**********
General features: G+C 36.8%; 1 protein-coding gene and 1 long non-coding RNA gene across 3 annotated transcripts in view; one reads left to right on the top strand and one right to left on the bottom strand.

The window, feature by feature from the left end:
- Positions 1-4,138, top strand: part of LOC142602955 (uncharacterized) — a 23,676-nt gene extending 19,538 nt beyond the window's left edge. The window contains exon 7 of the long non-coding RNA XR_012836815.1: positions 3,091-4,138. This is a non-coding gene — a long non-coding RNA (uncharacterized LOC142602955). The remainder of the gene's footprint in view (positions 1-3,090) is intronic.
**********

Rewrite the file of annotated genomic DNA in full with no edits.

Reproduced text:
General features: G+C 36.8%; 1 protein-coding gene and 1 long non-coding RNA gene across 3 annotated transcripts in view; one reads left to right on the top strand and one right to left on the bottom strand.

The window, feature by feature from the left end:
- Positions 1-4,138, top strand: part of LOC142602955 (uncharacterized) — a 23,676-nt gene extending 19,538 nt beyond the window's left edge. The window contains exon 7 of the long non-coding RNA XR_012836815.1: positions 3,091-4,138. This is a non-coding gene — a long non-coding RNA (uncharacterized LOC142602955). The remainder of the gene's footprint in view (positions 1-3,090) is intronic.